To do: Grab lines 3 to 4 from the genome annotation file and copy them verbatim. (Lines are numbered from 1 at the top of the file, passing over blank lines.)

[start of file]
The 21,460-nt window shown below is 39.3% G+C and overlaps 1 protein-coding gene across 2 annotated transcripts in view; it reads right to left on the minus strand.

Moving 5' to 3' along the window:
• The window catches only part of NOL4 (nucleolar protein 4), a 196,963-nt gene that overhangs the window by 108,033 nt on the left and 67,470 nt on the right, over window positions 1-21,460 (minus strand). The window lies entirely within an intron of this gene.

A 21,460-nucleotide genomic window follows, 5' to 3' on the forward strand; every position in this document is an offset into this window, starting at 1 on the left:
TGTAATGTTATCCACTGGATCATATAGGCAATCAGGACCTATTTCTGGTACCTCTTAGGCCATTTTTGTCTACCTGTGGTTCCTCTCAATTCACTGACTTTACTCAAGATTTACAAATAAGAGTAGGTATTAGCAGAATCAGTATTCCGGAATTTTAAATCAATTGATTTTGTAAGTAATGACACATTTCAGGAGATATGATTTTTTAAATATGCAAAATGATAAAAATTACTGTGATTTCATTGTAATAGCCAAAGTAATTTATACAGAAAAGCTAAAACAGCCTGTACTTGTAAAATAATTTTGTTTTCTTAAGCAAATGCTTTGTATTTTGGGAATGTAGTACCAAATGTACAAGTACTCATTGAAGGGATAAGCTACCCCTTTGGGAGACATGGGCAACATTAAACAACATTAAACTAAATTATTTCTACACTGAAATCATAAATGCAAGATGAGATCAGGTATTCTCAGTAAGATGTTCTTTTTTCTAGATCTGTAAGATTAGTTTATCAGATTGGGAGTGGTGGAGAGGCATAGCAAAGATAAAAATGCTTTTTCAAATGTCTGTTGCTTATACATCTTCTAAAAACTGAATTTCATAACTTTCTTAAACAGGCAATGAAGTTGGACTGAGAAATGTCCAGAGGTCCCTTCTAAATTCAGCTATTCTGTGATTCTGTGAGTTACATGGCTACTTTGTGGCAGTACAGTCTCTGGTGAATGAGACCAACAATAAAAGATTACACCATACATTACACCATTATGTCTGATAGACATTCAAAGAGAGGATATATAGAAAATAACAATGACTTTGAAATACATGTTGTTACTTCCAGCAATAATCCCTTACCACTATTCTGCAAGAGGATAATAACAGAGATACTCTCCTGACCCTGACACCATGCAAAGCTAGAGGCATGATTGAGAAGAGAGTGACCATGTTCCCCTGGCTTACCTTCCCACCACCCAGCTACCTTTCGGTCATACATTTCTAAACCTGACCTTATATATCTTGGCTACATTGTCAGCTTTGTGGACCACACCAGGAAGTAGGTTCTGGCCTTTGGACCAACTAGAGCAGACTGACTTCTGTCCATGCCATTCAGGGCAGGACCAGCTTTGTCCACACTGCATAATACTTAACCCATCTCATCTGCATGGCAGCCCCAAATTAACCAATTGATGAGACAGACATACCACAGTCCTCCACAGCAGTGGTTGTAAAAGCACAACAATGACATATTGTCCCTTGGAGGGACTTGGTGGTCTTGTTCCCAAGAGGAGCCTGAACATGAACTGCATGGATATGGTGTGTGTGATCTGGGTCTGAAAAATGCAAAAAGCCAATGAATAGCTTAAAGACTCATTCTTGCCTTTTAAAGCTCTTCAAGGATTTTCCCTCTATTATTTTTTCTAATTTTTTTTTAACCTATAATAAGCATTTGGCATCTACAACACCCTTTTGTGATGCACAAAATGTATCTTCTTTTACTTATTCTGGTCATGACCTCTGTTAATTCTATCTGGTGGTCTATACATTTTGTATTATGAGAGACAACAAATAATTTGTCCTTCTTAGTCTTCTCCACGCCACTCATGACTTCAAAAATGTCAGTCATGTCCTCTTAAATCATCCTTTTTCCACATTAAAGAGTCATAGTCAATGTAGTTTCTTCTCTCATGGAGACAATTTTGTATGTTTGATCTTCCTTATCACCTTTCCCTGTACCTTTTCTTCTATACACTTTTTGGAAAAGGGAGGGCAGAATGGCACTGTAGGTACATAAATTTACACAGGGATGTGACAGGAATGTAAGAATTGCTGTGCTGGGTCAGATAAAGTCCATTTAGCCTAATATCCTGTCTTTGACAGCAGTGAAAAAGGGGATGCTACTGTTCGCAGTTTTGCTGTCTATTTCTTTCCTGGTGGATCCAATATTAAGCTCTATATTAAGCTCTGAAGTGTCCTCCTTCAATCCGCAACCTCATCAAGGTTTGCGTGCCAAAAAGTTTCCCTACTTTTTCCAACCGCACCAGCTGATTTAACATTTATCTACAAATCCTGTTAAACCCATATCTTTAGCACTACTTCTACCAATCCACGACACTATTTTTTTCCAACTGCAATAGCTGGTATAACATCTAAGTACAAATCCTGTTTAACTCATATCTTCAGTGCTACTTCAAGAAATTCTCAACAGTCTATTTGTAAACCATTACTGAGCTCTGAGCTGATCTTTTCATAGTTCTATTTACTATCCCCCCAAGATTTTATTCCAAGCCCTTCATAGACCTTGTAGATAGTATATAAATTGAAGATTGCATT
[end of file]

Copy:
• The window catches only part of NOL4 (nucleolar protein 4), a 196,963-nt gene that overhangs the window by 108,033 nt on the left and 67,470 nt on the right, over window positions 1-21,460 (minus strand). The window lies entirely within an intron of this gene.

A 21,460-nucleotide genomic window follows, 5' to 3' on the forward strand; every position in this document is an offset into this window, starting at 1 on the left: